Rode about 500 miles, went back and made some adjustments. Mainly the adjustments were for comforts but I needed to make sure I was not mucking up the functional fit.

    Another 500 miles went in for another fit and fine adjustments. Since this time I have riding about 1500 and feel great!

    You need to get as "prefect" of a fit as you can, then ride and forget about it. I do keep all the measurements (stem, saddle location, height, etc) on file for future adjustment reference...I think my bike is as a good a fit as can be for me (I have pretty much "off the rack" body). All-in-all, I would say the angst and time I put into thinking about the right adjustments and getting them made has been a worth while endeavor.
     
  11. less'go

    less'go New Member

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    I must concede that you have solid reasoning, and obviously have a passion, nay, a love of precision and thoroughness. A purist, a perfectionist.

    Whereas I am more of a wash and wear, unlock it and go kind of gal. Perhaps it is I who am in the minority here, and I shall now take leave of this thread, my head bowed in shame... ;-)
    S






     
  12. 2LAP

    2LAP New Member

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    I'm with you... only I'm anal about tyre presure as well!

    If it was good enough for Merkx its good enough for me.
     
  13. Stickbead

    Stickbead New Member

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    Hours, days, weeks on a drop handlebar for my road bike. My bike shop sold me a wider handlebar because I have wide shoulders. They said it would improve my breathing. I am short and appear more like a powder keg on a bike rather than slim and aerodynamic. I think that my physical makeup was the start of this problem. After attaching the larger handlebar, I coud not get my grips positioned properly. I either had a good angle for a good grip, and couldn't grab the brake levers (Dura Ace), or I could get the braking, but be way out in front of the bike while my wrists were supinated in a God awful position. I got the dreaded hand numbness shortly after buying the bar. I must have wrapped and unwrapped this thing fifty times as I played with the grip positioning. Meantime, I marked the bar and tried clocking it at different angles too. I put on over 1500 miles trying to make this bar geometry work. This past spring, I put my smaller bar back on. Damn Nice! I was back at home. Funny, the more I rode, the more my breathing improved and the less I needed the fancy stuff.
     
  14. pineapple

    pineapple New Member

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    Should probably spend more time adjusting everything but I usually can't be arsed!! It's much more fun just to get on the damn thing and ride it. The only thing I care about is saddle height and as long as my knees aren't around my ears and I'm not being given a ball-crushing wedgie then I'm happy.

    The problem is I spend time thinking about setup and worrying about how it could be better, but I can never bring myself to actually do anything about it. Those precious hours of freedom need to be used for riding, not fiddling!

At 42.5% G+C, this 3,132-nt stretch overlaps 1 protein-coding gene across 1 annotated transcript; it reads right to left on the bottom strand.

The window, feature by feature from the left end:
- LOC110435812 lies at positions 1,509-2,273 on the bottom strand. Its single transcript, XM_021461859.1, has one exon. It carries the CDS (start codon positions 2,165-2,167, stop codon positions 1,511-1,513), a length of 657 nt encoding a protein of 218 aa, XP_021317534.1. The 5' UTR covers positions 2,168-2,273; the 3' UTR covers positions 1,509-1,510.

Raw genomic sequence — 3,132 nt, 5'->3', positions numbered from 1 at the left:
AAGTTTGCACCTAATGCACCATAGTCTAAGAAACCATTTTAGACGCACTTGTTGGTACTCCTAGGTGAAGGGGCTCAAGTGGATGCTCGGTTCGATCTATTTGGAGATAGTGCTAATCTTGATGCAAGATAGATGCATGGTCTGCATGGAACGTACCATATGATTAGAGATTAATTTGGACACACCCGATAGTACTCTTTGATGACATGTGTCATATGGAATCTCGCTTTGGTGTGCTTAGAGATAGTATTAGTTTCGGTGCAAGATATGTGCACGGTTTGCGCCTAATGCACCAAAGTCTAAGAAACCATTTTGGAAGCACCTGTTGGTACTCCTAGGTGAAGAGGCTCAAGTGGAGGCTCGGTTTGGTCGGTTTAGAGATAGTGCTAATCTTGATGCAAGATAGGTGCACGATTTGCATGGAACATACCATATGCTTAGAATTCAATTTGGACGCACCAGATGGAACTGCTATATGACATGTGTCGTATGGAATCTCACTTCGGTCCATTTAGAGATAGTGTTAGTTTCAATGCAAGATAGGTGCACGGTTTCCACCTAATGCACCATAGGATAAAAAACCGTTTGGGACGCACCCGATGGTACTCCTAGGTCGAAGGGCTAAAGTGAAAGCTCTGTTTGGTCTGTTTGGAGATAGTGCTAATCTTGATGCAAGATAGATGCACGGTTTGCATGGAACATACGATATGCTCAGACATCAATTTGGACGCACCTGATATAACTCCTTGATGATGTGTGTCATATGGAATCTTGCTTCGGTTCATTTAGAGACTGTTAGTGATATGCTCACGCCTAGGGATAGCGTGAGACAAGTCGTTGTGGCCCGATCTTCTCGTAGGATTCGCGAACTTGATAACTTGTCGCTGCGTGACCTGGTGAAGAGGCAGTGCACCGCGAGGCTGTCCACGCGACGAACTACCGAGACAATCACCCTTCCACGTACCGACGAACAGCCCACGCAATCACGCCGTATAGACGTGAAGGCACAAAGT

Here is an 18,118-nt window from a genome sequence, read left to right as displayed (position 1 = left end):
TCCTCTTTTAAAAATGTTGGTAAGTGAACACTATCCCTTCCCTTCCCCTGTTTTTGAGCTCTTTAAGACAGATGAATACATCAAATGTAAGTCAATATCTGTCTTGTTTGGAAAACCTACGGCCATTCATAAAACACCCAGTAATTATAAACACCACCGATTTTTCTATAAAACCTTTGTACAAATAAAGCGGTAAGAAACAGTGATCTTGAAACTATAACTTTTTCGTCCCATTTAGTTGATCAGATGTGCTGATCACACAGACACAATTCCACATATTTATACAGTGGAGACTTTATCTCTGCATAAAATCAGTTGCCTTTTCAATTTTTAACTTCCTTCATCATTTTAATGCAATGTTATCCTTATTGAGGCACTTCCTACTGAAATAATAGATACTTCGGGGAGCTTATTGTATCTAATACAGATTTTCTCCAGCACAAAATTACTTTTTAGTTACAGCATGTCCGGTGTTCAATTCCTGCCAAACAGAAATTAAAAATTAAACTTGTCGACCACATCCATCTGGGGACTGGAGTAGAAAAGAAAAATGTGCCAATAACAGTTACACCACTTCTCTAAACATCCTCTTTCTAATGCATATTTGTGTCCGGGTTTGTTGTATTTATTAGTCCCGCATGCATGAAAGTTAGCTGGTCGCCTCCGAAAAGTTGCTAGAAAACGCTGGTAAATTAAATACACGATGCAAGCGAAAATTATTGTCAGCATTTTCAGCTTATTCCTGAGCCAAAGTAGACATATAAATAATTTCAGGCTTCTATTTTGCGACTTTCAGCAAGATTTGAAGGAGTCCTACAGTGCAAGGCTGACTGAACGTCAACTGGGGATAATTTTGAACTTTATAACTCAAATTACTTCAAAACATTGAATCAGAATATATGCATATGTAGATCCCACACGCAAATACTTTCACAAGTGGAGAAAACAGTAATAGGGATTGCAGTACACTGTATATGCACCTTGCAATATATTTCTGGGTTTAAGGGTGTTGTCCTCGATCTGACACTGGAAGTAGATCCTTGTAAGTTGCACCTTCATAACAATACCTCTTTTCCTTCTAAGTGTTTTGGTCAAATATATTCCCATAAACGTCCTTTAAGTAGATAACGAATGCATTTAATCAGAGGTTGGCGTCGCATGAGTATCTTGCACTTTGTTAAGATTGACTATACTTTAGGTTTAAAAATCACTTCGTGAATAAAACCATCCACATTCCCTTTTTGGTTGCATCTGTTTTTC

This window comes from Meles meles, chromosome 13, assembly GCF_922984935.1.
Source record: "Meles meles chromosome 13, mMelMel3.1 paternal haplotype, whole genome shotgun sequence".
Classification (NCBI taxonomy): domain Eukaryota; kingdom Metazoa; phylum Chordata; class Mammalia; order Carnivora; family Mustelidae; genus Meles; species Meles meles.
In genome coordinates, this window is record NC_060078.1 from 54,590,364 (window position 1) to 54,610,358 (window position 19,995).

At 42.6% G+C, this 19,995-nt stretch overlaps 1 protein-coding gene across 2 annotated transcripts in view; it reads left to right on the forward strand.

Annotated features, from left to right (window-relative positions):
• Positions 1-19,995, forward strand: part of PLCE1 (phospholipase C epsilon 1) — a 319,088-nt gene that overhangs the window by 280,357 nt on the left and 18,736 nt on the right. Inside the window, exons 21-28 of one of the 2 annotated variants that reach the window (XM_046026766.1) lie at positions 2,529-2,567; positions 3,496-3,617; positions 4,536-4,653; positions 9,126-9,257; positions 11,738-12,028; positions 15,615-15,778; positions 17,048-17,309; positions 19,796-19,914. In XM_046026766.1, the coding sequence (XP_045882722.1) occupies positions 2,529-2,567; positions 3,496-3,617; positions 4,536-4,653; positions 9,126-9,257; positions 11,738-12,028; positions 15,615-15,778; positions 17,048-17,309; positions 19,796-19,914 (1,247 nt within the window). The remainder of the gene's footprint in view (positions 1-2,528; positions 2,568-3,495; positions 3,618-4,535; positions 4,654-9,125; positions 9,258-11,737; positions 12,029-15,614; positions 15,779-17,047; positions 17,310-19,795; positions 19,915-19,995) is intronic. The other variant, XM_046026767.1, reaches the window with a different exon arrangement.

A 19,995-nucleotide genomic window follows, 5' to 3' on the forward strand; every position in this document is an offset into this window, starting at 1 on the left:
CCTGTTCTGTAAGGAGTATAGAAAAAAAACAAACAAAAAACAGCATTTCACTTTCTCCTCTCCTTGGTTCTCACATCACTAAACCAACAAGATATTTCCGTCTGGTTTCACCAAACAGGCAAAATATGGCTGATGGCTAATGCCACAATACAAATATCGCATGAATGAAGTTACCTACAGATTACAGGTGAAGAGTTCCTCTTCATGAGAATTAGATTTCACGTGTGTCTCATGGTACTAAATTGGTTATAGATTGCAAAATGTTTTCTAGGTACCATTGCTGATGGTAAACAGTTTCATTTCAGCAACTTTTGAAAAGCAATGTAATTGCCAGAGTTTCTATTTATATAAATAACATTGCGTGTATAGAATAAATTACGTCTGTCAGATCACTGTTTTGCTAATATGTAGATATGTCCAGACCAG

15. Blackberry

    Blackberry New Member

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    I say life is too short to obsess about much of anything--unless you enjoy it. Every kid knows the secret. Have fun on your bike!
     
  16. glynrd

    glynrd New Member

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    I agree w/ ccorrick. Take your time and get it right the first time and then make MINOR adjustments as your body tells you. Just make sure you record your measurements on the bike so when you get a new bike, you can set it up pretty close to your optimal set up quickly.;)
     
  17. flyingdutch

    flyingdutch New Member

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    Man, your talking holy grail stuff here!!!!!!!

    Try riding 2 different bikes regularly to really do your head in?

    Different distances will affect the way the bike feels to you too

    Beach road cruising means I raise and forward a few millimetres and then down and lower for stuff like the alpine classic
     
  18. JSWin

    JSWin Member

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    Depends upon the seat.
    This is actually very important if you are going to be serious about riding. Flyingdutch said holy grail of stuff here. There seems to be a reoccurring theme for me coming across the holy grail. Mind, body, and soul. There only seems to be one aspect left to complete.
     
  19. Weatherby

    Weatherby Well-Known Member

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    I am so anal that I respond to 12 year old threads

    I have no problem trying new saddles, shoes, bibs before a double century.....how else do you know if new stuff will work on a truly long ride. Within a couple mm is close enough for me....more than 3 mm is a problem especially on the high side of any saddle adjustment....the knees and "the boys" have to stay happy.
     
  20. bigpedaler

    bigpedaler New Member

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    Mr. Millimeter doesn't live here.

    I use the heel-on-pedal method for saddle height, the slide-off method for saddle angle, and I adjust bar height/angle by steering feedback.

    Conversely, one click of the dial on my BB7's is important, as is 1/4-1/2-turn on the barrel adjusters on my X.9 triggers.